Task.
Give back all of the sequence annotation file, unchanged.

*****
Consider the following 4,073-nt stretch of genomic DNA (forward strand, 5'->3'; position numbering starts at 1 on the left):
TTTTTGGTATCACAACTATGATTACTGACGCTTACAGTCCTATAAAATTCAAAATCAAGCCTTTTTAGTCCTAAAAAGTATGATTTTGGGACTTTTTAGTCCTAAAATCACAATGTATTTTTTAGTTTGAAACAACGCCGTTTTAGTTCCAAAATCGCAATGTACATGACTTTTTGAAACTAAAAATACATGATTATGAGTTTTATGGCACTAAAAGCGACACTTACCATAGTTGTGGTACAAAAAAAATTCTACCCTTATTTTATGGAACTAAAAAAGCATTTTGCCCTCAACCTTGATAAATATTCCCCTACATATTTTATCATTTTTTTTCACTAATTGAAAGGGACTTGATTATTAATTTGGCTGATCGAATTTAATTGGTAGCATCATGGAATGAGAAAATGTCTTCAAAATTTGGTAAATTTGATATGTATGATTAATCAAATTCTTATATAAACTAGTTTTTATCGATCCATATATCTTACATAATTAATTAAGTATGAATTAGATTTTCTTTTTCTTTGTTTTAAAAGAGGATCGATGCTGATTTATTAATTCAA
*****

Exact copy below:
Consider the following 4,073-nt stretch of genomic DNA (forward strand, 5'->3'; position numbering starts at 1 on the left):
TTTTTGGTATCACAACTATGATTACTGACGCTTACAGTCCTATAAAATTCAAAATCAAGCCTTTTTAGTCCTAAAAAGTATGATTTTGGGACTTTTTAGTCCTAAAATCACAATGTATTTTTTAGTTTGAAACAACGCCGTTTTAGTTCCAAAATCGCAATGTACATGACTTTTTGAAACTAAAAATACATGATTATGAGTTTTATGGCACTAAAAGCGACACTTACCATAGTTGTGGTACAAAAAAAATTCTACCCTTATTTTATGGAACTAAAAAAGCATTTTGCCCTCAACCTTGATAAATATTCCCCTACATATTTTATCATTTTTTTTCACTAATTGAAAGGGACTTGATTATTAATTTGGCTGATCGAATTTAATTGGTAGCATCATGGAATGAGAAAATGTCTTCAAAATTTGGTAAATTTGATATGTATGATTAATCAAATTCTTATATAAACTAGTTTTTATCGATCCATATATCTTACATAATTAATTAAGTATGAATTAGATTTTCTTTTTCTTTGTTTTAAAAGAGGATCGATGCTGATTTATTAATTCAA